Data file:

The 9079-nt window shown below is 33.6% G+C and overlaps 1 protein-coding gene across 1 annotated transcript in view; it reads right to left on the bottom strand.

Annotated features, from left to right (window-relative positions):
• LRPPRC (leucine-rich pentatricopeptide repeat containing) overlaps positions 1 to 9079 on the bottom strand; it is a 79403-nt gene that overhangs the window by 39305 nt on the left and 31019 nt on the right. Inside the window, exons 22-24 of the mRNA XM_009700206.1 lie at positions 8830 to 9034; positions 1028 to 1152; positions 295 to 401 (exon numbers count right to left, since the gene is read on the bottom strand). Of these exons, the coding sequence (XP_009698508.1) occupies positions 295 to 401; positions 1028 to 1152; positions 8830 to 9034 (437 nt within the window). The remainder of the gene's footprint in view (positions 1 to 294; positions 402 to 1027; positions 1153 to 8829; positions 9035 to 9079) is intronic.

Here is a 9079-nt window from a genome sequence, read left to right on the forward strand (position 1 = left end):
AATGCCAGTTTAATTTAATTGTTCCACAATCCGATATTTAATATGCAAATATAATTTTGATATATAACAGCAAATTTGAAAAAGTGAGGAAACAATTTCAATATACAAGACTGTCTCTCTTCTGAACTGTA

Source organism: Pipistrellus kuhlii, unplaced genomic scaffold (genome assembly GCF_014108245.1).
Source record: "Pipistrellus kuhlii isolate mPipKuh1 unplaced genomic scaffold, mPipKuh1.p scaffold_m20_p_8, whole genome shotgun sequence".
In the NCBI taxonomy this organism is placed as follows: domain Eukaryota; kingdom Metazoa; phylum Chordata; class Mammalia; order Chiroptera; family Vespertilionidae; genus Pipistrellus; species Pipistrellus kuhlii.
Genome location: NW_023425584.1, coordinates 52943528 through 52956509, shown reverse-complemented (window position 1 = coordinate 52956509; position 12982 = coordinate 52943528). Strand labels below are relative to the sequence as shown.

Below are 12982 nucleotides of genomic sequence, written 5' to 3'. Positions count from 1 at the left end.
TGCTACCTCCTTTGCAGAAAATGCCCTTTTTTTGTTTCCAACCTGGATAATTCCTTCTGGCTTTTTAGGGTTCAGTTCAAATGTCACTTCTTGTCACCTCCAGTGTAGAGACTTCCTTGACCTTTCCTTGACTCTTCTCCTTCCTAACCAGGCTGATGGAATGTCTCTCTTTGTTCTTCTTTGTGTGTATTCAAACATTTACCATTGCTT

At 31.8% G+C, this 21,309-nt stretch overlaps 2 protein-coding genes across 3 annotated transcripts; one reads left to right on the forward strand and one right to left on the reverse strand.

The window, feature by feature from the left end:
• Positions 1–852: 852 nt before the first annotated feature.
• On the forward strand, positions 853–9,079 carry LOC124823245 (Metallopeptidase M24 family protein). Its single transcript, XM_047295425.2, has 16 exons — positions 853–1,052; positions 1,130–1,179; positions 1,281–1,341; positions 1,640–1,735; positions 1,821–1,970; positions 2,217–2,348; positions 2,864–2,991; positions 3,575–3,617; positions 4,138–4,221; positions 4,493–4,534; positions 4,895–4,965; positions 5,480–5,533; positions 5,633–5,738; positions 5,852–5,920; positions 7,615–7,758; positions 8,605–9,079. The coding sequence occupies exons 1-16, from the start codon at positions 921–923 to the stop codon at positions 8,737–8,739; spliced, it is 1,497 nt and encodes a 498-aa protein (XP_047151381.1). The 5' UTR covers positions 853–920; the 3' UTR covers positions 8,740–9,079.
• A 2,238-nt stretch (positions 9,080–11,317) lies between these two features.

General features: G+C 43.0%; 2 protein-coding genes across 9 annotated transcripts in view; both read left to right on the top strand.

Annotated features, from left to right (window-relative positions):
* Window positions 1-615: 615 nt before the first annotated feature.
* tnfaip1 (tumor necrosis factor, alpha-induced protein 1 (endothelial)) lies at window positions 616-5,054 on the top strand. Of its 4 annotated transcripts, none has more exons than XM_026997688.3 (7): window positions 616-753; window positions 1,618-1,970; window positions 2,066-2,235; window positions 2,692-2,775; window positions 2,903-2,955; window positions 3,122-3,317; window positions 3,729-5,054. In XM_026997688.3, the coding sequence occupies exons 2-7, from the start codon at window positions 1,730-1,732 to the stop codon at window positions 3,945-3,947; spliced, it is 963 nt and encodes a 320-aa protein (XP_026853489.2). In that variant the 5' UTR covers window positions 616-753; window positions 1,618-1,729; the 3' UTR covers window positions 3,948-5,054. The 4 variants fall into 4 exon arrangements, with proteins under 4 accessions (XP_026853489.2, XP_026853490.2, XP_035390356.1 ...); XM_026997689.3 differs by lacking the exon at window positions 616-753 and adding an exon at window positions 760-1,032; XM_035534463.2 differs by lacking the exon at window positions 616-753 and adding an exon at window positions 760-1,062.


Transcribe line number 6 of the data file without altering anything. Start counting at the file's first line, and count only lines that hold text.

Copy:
Source organism: Pipistrellus kuhlii, unplaced genomic scaffold (genome assembly GCF_014108245.1).